In the late 1800’s, football played by college teams was a brutal sport but enjoyed by many fans.
However, from 1900 to 1905, there were 45 players who died playing the sport (22).
Perhaps it’s because of the current economic climate and everyone, including amateur athletes is looking for ways to make money?
Or maybe it’s because many higher learning institutions have given the public access to their annual budget and readers focus on the profit of select athletic programs?
Savage also states that “alumni devices for recruiting winning teams constitutes the most disgraceful phase of recent intercollegiate athletics” (9, p. In sum, the original 1929 report claimed that “big time” college sports were not educational, but were entirely financial and commercial.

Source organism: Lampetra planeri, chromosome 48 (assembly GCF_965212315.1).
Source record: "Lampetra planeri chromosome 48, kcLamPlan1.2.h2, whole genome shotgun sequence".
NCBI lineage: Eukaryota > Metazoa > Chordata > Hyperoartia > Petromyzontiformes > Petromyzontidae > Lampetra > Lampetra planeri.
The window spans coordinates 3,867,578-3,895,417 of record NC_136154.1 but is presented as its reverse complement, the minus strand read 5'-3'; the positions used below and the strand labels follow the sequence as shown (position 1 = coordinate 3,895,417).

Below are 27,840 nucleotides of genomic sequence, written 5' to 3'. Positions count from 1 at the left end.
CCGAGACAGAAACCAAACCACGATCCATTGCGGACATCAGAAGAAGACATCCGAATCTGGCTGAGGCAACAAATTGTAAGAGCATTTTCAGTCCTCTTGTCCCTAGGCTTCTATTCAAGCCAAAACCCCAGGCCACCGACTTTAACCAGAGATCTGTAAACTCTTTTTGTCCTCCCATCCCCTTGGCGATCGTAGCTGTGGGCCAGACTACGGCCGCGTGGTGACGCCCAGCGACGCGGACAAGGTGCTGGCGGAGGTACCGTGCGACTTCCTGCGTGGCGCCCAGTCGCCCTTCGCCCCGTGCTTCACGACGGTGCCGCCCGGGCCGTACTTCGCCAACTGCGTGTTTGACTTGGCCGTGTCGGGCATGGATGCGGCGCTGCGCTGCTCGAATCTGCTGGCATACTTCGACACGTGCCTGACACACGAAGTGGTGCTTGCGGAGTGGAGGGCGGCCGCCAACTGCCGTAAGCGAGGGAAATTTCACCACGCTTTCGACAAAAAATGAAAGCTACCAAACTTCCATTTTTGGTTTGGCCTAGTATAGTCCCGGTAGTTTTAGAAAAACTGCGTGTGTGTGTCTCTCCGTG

Athletes during the early and mid-1900’s were routinely recruited and paid to play; and there were several instances where individuals representing the schools were not enrolled as students.NCAA President Mark Emmert reports the NCAA revenues for the 2010-11 fiscal year is projected at 7 million, of which 2.2 million will go to Division I members (14).While seemingly operating in a purely capitalistic/professional atmosphere, the NCAA continues to endorse an amateurism concept in college athletics.After passing Title IX in the mid 1970’s, the NCAA absorbed the Association for Intercollegiate Athletics for Women (AIAW) and began to govern women’s sport at the collegiate level.Over the past 50 years, the NCAA has also expanded into three divisions with a multitude of championship events on a yearly basis (20).Those were presidents of universities that today make up the Ivy League.They concluded that it was not in the best interest of their universities to award athletic scholarships, and have remained steadfast even today.In a regatta between Harvard and Yale Universities, Harvard used a coxswain who was not even a student enrolled at the Ivy League school (5).Much like today’s universities whose appetites for appearances in corporate-sponsored “big money” football bowl events; Harvard may have used the non-student to please regatta sponsor Elkins Railroad (23).For example, there is one report of a Midwestern university using seven members of its team that included the town blacksmith, a lawyer, a livery man, and four railroad employees (5).Other athletes at colleges were given high paying jobs for which they did little or no work.